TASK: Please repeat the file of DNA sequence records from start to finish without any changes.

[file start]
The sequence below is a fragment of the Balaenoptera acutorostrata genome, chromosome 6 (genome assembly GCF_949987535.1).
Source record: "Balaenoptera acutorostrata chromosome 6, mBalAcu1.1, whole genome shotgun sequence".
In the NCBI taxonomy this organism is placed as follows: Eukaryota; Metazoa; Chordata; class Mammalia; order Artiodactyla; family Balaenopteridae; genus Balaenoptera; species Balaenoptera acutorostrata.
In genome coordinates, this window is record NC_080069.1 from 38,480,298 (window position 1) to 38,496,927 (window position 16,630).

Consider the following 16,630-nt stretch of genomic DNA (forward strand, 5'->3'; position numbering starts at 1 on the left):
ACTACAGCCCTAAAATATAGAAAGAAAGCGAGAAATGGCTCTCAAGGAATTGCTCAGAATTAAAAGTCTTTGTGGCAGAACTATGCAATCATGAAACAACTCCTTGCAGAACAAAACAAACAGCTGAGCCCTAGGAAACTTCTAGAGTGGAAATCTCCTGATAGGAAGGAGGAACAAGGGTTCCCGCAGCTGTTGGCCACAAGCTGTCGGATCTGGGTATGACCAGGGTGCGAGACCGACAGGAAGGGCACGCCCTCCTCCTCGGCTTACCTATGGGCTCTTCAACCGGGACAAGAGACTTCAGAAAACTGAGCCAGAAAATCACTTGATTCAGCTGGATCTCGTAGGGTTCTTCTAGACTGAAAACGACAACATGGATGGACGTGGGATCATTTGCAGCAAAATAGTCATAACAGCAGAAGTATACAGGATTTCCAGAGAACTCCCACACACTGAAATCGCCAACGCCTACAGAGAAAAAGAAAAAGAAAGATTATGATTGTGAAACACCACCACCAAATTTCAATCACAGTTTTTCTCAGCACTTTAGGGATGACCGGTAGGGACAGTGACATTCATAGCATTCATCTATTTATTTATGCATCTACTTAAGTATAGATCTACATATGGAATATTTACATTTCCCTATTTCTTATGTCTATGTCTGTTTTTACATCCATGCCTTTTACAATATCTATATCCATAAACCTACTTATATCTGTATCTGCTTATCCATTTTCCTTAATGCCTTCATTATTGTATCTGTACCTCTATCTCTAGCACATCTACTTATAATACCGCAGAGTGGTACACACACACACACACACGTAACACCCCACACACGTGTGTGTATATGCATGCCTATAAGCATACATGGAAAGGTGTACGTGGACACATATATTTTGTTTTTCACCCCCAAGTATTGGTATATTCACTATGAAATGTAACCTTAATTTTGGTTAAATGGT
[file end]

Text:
The sequence below is a fragment of the Balaenoptera acutorostrata genome, chromosome 6 (genome assembly GCF_949987535.1).
Source record: "Balaenoptera acutorostrata chromosome 6, mBalAcu1.1, whole genome shotgun sequence".
In the NCBI taxonomy this organism is placed as follows: Eukaryota; Metazoa; Chordata; class Mammalia; order Artiodactyla; family Balaenopteridae; genus Balaenoptera; species Balaenoptera acutorostrata.
In genome coordinates, this window is record NC_080069.1 from 38,480,298 (window position 1) to 38,496,927 (window position 16,630).

Consider the following 16,630-nt stretch of genomic DNA (forward strand, 5'->3'; position numbering starts at 1 on the left):
ACTACAGCCCTAAAATATAGAAAGAAAGCGAGAAATGGCTCTCAAGGAATTGCTCAGAATTAAAAGTCTTTGTGGCAGAACTATGCAATCATGAAACAACTCCTTGCAGAACAAAACAAACAGCTGAGCCCTAGGAAACTTCTAGAGTGGAAATCTCCTGATAGGAAGGAGGAACAAGGGTTCCCGCAGCTGTTGGCCACAAGCTGTCGGATCTGGGTATGACCAGGGTGCGAGACCGACAGGAAGGGCACGCCCTCCTCCTCGGCTTACCTATGGGCTCTTCAACCGGGACAAGAGACTTCAGAAAACTGAGCCAGAAAATCACTTGATTCAGCTGGATCTCGTAGGGTTCTTCTAGACTGAAAACGACAACATGGATGGACGTGGGATCATTTGCAGCAAAATAGTCATAACAGCAGAAGTATACAGGATTTCCAGAGAACTCCCACACACTGAAATCGCCAACGCCTACAGAGAAAAAGAAAAAGAAAGATTATGATTGTGAAACACCACCACCAAATTTCAATCACAGTTTTTCTCAGCACTTTAGGGATGACCGGTAGGGACAGTGACATTCATAGCATTCATCTATTTATTTATGCATCTACTTAAGTATAGATCTACATATGGAATATTTACATTTCCCTATTTCTTATGTCTATGTCTGTTTTTACATCCATGCCTTTTACAATATCTATATCCATAAACCTACTTATATCTGTATCTGCTTATCCATTTTCCTTAATGCCTTCATTATTGTATCTGTACCTCTATCTCTAGCACATCTACTTATAATACCGCAGAGTGGTACACACACACACACACACGTAACACCCCACACACGTGTGTGTATATGCATGCCTATAAGCATACATGGAAAGGTGTACGTGGACACATATATTTTGTTTTTCACCCCCAAGTATTGGTATATTCACTATGAAATGTAACCTTAATTTTGGTTAAATGGT